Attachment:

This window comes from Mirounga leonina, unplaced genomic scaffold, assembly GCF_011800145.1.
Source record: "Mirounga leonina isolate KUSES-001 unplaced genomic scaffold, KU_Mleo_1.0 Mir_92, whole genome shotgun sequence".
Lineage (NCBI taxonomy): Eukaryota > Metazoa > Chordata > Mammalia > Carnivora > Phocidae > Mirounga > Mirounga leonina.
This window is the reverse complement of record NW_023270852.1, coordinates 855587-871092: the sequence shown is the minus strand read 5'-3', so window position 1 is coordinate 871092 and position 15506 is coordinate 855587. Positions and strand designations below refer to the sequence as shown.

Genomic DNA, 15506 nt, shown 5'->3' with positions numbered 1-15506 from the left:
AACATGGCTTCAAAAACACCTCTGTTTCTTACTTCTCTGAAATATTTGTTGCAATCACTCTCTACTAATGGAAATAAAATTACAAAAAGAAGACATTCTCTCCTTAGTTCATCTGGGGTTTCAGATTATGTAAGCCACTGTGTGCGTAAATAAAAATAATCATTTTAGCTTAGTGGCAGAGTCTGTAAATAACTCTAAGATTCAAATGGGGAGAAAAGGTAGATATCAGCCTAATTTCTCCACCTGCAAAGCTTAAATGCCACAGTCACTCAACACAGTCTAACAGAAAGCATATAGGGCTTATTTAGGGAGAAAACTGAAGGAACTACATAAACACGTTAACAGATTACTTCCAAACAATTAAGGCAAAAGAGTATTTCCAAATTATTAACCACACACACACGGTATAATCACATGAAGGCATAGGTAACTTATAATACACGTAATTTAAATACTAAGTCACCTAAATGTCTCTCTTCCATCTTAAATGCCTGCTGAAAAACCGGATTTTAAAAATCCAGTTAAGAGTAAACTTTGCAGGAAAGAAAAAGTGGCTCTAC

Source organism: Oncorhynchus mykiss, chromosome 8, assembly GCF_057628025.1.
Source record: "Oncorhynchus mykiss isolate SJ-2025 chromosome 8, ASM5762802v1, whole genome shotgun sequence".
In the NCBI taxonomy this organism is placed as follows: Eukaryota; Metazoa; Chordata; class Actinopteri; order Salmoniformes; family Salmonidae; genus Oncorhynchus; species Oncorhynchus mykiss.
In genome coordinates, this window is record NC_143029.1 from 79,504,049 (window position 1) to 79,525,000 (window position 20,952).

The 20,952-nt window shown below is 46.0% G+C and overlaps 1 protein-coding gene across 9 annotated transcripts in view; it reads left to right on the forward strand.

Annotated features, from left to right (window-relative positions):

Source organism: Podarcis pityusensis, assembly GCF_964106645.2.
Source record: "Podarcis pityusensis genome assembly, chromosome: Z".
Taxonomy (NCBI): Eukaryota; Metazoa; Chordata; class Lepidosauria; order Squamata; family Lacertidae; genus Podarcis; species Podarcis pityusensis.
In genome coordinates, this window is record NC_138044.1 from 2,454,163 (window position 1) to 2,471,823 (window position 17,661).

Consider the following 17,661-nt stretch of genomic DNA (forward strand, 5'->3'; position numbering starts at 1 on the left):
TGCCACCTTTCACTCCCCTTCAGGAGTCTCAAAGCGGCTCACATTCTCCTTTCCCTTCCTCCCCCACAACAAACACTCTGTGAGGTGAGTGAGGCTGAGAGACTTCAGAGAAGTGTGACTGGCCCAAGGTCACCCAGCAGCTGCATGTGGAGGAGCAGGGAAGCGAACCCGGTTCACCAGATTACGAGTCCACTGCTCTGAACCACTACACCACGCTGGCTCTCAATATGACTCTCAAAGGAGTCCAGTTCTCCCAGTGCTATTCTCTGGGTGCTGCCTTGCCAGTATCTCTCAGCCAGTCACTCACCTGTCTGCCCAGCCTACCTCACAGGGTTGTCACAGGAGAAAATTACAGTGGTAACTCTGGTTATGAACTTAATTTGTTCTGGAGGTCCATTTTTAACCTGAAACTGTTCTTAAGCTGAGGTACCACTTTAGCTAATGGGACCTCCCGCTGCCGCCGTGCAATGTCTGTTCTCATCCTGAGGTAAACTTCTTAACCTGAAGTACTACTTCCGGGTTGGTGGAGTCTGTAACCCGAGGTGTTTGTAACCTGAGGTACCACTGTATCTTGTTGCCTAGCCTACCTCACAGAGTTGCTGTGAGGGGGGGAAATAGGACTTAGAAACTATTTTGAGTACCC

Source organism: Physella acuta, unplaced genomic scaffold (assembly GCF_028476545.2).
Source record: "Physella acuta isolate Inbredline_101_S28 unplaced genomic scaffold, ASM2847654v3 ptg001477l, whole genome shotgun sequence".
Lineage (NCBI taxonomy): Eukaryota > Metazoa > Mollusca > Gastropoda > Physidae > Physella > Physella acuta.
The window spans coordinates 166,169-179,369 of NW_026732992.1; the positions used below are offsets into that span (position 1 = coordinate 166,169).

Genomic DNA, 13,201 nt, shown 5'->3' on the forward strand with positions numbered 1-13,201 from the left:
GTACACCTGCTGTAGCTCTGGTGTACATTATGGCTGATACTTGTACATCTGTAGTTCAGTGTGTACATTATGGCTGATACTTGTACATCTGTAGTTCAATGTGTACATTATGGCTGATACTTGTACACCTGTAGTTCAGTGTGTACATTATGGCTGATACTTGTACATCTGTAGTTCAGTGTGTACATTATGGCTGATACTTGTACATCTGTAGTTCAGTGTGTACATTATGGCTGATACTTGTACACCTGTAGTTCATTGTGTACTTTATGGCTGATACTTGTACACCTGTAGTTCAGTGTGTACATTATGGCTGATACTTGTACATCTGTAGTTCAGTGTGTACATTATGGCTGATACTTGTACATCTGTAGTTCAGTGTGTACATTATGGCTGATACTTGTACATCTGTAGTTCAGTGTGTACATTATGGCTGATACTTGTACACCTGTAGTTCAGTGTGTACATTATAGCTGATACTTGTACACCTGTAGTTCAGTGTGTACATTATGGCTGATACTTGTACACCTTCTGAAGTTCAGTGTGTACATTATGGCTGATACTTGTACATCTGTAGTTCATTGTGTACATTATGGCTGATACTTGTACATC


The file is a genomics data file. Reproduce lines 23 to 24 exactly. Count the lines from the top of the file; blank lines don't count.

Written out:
Genomic DNA, 13,201 nt, shown 5'->3' on the forward strand with positions numbered 1-13,201 from the left:
GTACACCTGCTGTAGCTCTGGTGTACATTATGGCTGATACTTGTACATCTGTAGTTCAGTGTGTACATTATGGCTGATACTTGTACATCTGTAGTTCAATGTGTACATTATGGCTGATACTTGTACACCTGTAGTTCAGTGTGTACATTATGGCTGATACTTGTACATCTGTAGTTCAGTGTGTACATTATGGCTGATACTTGTACATCTGTAGTTCAGTGTGTACATTATGGCTGATACTTGTACACCTGTAGTTCATTGTGTACTTTATGGCTGATACTTGTACACCTGTAGTTCAGTGTGTACATTATGGCTGATACTTGTACATCTGTAGTTCAGTGTGTACATTATGGCTGATACTTGTACATCTGTAGTTCAGTGTGTACATTATGGCTGATACTTGTACATCTGTAGTTCAGTGTGTACATTATGGCTGATACTTGTACACCTGTAGTTCAGTGTGTACATTATAGCTGATACTTGTACACCTGTAGTTCAGTGTGTACATTATGGCTGATACTTGTACACCTTCTGAAGTTCAGTGTGTACATTATGGCTGATACTTGTACATCTGTAGTTCATTGTGTACATTATGGCTGATACTTGTACATC